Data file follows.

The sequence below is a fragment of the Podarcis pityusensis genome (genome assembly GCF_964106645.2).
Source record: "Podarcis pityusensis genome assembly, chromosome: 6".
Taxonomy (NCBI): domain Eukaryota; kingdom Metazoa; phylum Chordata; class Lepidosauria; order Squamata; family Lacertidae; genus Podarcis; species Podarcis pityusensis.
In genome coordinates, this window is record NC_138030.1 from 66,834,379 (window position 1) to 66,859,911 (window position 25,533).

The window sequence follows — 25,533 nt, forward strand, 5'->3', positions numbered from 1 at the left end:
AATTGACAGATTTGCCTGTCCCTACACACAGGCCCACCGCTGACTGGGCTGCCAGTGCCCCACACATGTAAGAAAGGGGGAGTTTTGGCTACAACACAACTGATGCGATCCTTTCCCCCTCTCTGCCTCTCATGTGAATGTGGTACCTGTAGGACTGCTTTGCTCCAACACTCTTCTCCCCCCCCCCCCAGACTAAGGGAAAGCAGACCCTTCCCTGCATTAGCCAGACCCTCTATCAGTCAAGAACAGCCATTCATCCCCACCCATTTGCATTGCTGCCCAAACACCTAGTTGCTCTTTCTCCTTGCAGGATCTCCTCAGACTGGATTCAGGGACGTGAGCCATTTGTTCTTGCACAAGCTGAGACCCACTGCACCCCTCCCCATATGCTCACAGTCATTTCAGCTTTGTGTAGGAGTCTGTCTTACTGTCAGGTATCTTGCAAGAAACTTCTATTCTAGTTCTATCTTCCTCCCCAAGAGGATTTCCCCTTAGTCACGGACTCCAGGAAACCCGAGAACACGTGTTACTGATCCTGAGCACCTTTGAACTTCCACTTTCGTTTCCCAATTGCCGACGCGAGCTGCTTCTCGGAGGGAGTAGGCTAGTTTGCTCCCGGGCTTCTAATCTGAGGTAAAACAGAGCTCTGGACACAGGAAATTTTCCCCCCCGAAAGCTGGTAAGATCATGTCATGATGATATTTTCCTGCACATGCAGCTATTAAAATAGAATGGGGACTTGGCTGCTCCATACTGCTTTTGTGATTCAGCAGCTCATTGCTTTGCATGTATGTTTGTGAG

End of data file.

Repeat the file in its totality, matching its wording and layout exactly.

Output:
The sequence below is a fragment of the Podarcis pityusensis genome (genome assembly GCF_964106645.2).
Source record: "Podarcis pityusensis genome assembly, chromosome: 6".
Taxonomy (NCBI): domain Eukaryota; kingdom Metazoa; phylum Chordata; class Lepidosauria; order Squamata; family Lacertidae; genus Podarcis; species Podarcis pityusensis.
In genome coordinates, this window is record NC_138030.1 from 66,834,379 (window position 1) to 66,859,911 (window position 25,533).

The window sequence follows — 25,533 nt, forward strand, 5'->3', positions numbered from 1 at the left end:
AATTGACAGATTTGCCTGTCCCTACACACAGGCCCACCGCTGACTGGGCTGCCAGTGCCCCACACATGTAAGAAAGGGGGAGTTTTGGCTACAACACAACTGATGCGATCCTTTCCCCCTCTCTGCCTCTCATGTGAATGTGGTACCTGTAGGACTGCTTTGCTCCAACACTCTTCTCCCCCCCCCCCCAGACTAAGGGAAAGCAGACCCTTCCCTGCATTAGCCAGACCCTCTATCAGTCAAGAACAGCCATTCATCCCCACCCATTTGCATTGCTGCCCAAACACCTAGTTGCTCTTTCTCCTTGCAGGATCTCCTCAGACTGGATTCAGGGACGTGAGCCATTTGTTCTTGCACAAGCTGAGACCCACTGCACCCCTCCCCATATGCTCACAGTCATTTCAGCTTTGTGTAGGAGTCTGTCTTACTGTCAGGTATCTTGCAAGAAACTTCTATTCTAGTTCTATCTTCCTCCCCAAGAGGATTTCCCCTTAGTCACGGACTCCAGGAAACCCGAGAACACGTGTTACTGATCCTGAGCACCTTTGAACTTCCACTTTCGTTTCCCAATTGCCGACGCGAGCTGCTTCTCGGAGGGAGTAGGCTAGTTTGCTCCCGGGCTTCTAATCTGAGGTAAAACAGAGCTCTGGACACAGGAAATTTTCCCCCCCGAAAGCTGGTAAGATCATGTCATGATGATATTTTCCTGCACATGCAGCTATTAAAATAGAATGGGGACTTGGCTGCTCCATACTGCTTTTGTGATTCAGCAGCTCATTGCTTTGCATGTATGTTTGTGAG